MSNBC reports on Slashdot vs. Scientology

17 Mar 2001

Slashdot.org censors online posting
Site removes comment from Church of Scientology text
March 16, 2001
By Roger Parloff 

On Friday morning, the open-source software developers' Web site Slashdot.org, where the faithful gather to preach the gospel of free software, free speech and a free Internet, was humbled by an even more dogmatic -- and litigious -- religion.

IN THE FACE of legal threats from the Church of Scientology, Slashdot pulled down an anonymous posting that quoted a copyrighted church tract, known as Operating Thetan, Section III (OT III). "It's an open forum, but as of today it's a little less open than it was yesterday," says Robin Miller, the editorial director of Slashdot's parent, the Open Source Development Network. "And we're not happy about that."

"Our lawyers tell us that it appears to be a violation of copyright law," Slashdot co-founder Rob "CmdrTaco" Malda wrote today in a post explaining the action, "and under the terms of the DMCA (Digital Millennium Copyright Act of 1998), we must remove it. Else we risk legal action that would at best be expensive, and potentially cause Slashdot to go down temporarily or even permanently."

In any other context, the legal decision would have been entirely unremarkable, since courts have repeatedly ordered Web sites to take down copyrighted Church of Scientology documents. Indeed, they have repeatedly ordered them to take down the very Thetan involved in this case.

Though Slashdot has removed the offending article, the site is not going down quietly. CmdrTaco's announcement offers readers a link to a Dutch site that quotes the offending tract. (The Dutch courts have, so far, found that site to be lawful under Dutch law, notwithstanding litigation by the Church of Scientology to shut it down.) Slashdot also linked to the results of a Google search listing 252 sites that offer information about OT III — including, in many instances, its text — as well as to the results of a broader AltaVista search, linking to 2,740 generally pertinent sites.

The Slashdot post urges disgruntled readers to write their congressional representatives to urge repeal or modification of the DMCA, which sets out the notice-and-takedown procedures that the Church of Scientology invoked to force the Web site to take down the copyrighted materials.

Of course, unless the copyright laws themselves are rewritten, altering the DMCA would do Slashdot no good in this dispute, and could actually leave it worse off than it is now. Under the DMCA, at least, Slashdot can operate an open forum without fear of liability so long as it abides by the notice-and-takedown provisions of the act when someone invokes them. Having complied with the Church’s DMCA demand, for instance, Slashdot cannot now be held liable for having infringed the Church's copyrights during the six days that the OT III was posted. Prior to the DMCA, Slashdot would still have been required to take down the Church materials once the Church protested, but it might conceivably also have been held liable for the first six days of posting as well.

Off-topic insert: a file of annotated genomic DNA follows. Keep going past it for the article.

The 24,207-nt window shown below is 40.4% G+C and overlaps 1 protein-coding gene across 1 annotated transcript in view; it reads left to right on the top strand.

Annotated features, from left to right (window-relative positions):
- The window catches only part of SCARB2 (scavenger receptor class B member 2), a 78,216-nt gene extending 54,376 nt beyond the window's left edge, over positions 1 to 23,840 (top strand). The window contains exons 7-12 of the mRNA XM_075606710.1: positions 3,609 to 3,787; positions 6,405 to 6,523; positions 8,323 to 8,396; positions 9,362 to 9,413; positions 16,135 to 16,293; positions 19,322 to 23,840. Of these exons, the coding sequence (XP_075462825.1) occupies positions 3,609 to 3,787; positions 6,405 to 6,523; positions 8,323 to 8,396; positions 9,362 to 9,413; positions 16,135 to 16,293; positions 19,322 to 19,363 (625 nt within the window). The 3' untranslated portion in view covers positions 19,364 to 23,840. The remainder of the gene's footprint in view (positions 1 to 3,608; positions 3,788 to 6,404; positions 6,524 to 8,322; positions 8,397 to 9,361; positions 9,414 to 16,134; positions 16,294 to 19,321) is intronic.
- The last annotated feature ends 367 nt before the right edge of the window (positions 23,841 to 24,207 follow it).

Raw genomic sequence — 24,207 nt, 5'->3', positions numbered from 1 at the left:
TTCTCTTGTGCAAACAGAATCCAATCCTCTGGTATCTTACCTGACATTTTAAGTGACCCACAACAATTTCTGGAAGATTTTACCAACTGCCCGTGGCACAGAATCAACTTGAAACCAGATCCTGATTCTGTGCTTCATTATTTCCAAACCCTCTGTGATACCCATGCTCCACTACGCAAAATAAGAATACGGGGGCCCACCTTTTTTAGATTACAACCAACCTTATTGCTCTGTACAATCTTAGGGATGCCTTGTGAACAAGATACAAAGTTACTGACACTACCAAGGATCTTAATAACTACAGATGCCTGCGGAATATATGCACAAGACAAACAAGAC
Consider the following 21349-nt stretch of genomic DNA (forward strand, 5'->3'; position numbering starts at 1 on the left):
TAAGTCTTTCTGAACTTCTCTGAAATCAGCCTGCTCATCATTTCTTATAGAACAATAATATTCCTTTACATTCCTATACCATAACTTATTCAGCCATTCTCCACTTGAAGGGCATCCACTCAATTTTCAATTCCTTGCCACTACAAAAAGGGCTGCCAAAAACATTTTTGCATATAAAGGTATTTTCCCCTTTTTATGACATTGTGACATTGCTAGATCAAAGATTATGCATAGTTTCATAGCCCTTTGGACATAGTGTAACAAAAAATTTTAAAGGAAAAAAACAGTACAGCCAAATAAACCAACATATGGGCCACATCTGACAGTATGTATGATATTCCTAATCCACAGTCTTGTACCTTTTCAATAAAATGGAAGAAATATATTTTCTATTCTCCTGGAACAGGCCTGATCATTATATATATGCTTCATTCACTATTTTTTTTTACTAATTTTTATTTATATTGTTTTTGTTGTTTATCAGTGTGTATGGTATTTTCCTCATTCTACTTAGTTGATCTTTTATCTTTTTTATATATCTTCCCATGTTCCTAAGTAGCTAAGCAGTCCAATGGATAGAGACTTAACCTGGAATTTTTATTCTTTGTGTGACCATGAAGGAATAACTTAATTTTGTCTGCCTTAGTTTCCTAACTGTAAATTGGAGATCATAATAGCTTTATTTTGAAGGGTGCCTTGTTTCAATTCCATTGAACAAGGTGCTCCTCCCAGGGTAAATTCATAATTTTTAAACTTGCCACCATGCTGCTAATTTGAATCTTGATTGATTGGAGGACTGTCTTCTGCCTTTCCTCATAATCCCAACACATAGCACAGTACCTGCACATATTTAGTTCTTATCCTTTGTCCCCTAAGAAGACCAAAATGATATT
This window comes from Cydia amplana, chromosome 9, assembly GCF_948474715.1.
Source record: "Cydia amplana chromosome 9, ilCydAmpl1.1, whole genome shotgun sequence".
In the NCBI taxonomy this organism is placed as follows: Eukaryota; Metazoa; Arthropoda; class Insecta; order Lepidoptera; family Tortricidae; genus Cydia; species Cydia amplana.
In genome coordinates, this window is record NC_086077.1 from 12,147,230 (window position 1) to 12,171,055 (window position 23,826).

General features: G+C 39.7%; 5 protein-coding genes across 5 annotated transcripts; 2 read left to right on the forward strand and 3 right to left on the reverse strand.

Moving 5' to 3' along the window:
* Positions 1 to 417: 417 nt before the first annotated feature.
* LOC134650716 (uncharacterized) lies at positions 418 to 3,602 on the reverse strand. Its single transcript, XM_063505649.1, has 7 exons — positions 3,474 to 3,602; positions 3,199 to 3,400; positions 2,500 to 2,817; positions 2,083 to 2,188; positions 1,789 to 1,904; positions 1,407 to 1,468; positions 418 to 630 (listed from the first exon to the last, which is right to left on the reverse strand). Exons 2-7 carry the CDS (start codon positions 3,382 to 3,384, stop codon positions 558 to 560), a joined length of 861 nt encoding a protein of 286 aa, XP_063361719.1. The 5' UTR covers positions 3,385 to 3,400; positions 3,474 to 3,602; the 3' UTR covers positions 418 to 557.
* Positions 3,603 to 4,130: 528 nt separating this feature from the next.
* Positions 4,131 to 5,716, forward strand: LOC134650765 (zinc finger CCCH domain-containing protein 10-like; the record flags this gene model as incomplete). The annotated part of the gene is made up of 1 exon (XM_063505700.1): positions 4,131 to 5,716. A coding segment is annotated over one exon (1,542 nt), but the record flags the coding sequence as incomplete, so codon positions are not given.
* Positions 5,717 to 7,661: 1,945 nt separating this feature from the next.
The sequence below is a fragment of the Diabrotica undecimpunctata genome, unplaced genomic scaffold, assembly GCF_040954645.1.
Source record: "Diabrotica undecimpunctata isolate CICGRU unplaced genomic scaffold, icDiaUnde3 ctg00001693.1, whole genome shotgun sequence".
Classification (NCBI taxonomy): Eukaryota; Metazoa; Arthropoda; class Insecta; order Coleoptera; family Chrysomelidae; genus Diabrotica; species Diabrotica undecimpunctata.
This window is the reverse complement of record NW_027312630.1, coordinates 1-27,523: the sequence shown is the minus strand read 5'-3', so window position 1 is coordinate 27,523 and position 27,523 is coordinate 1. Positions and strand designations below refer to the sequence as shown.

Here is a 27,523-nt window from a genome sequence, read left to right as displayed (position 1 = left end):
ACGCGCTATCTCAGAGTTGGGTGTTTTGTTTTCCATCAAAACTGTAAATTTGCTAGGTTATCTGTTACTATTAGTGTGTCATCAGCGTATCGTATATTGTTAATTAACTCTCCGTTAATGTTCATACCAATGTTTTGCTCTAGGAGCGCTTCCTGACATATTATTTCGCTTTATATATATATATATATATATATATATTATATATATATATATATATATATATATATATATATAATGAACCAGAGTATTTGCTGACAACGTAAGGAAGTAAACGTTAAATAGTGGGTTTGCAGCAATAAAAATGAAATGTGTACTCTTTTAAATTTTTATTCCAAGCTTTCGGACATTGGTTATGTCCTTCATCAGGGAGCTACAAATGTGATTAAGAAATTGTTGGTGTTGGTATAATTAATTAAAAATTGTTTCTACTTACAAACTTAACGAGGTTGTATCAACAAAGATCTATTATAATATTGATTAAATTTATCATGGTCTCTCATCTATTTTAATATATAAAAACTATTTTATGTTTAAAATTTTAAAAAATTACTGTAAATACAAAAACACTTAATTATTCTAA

The legality of linking to contraband materials, after you have been ordered to stop posting those materials yourself, remains unclear. At least two Federal District Court judges have found that such linking can be banned under appropriate circumstances. For example, Judge Lewis A. Kaplan of New York in August ordered hacker journalist Eric Corley not only to stop posting software that descrambles DVDs, but to stop linking to other sites that posted the software. That ruling has been appealed to the U.S. Court of Appeals for the Second Circuit, which will hear oral arguments during the first week of April.

Quite apart from the legal consequences of defying the Church of Scientology and the laws of the United States, there's one more argument that could be made in favor of taking down the OT III post — though it’s highly unlikely it swayed Slashdot's Miller or Malda. According to accounts of Church doctrine that have come to light during past litigation, Operating Thetans like OT III are designed to help Church members combat evil spirits that were unleashed upon the universe about 75 million years ago when an extraterrestrial king named Xenu murdered his own people. Disclosure of the Thetans to non-Church members — or even to Church members who have not yet reached the point in their studies where they are ready to receive them — is said to invite catastrophic forces on a global scale.


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